As a child, Jenny drew a map of the village where Mary lived. She had a strong sense that it was in Ireland but had no idea whereabouts it was.
“I got out my school atlas and looked at a map of Ireland,” she recalls. “Again and again, I was drawn to this place called Malahide.”
So then came the morally chalenging stuff I asked about earlier… Because it was when Jenny got married and had children that she started thinking about tracking down Mary Sutton’s family in Ireland… She says:
“I wanted to make sure that if I traced the family, I had every detail right,” she says. “I was afraid that I might find a family quite similar but that it mightn’t turn out to be them.”
In early 1988, Jenny was put in touch with a regressionist who agreed to put her under hypnosis.
“I didn’t think hypnosis would work,” she says, “because despite all expectations, I’m actually quite a sceptical person. It was a frustrating experience at times and I wasn’t comfortable with it until it confirmed that some of the details were spot-on.”
This is fascinating, isn;t it? I hear many of these kinds of things and have seen this happen in sessions I have witnessed… many sceptics believe the unconcious mind picks up this kind of information throughout life, however obscure the link…
Jenny actually visited Ireland after further thought and wanting to progress further. Just after that trip, she made the connection to the Sutton name and further investigations revealed the first names of some of the children.
“I did worry for a long time about contacting Mary’s children,” she says. “I was concerned that by approaching them, it might do some harm. But ultimately I thought I would make contact and leave the decision to them on whether they wanted to talk to me.”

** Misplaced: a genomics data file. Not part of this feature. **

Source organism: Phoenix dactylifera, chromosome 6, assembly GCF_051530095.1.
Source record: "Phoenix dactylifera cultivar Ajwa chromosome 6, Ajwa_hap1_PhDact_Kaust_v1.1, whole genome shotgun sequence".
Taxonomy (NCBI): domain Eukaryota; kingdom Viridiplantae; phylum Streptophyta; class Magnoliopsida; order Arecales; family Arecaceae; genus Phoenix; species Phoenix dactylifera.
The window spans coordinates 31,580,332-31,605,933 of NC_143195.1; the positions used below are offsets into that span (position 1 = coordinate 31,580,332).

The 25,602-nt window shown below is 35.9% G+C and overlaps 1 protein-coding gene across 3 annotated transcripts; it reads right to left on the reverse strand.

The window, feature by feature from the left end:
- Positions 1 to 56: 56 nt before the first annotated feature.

Jenny put adverts in Irish newspapers and was contacted by John, one of Mary’s sons.
“I did feel awkward talking to him — what should I say?” says Jenny. “He gave me the details for his oldest brother Sonny in Leeds and I spoke to him on the phone.”
At this time, a TV producer in the UK was interested in making a documentary about the story. Before Jenny met with Sonny, the producer interviewed them separately to get their recollections.
‘There were nine pages of information that matched with Sonny,” says Jenny.
“It was important that there was independent research by a third party but for me, this was less about proving reincarnation than it was about finding what had happened to the family.”
I am not being sceptic here… But I am guessing there would be a good case for some written cold reading type stuff here, no?
It turned out that most of the older children had been placed in orphanages and that the youngest daughter had been adopted. Only five of the siblings were still living when they reunited in the 90s.
Unsurprisingly I’d say, not everyone was fully convinced that Jenny was the reincarnation of Mary Sutton.
“Sonny accepted me as Mary, mostly because there were things that I knew that he said, ‘How can you know that?’
“Some of the girls couldn’t quite see it as reincarnation and I said they didn’t have to look at it that way. I think, instead, they saw it as their mother working through me.”
Jenny remained in contact with Mary’s children and was particularly close to Sonny up until his death in 2002.
There are of course sceptics who remain unconvinced by Jenny’s past lives.
It makes for fascinating and stimulating discussion, does it not? 🙂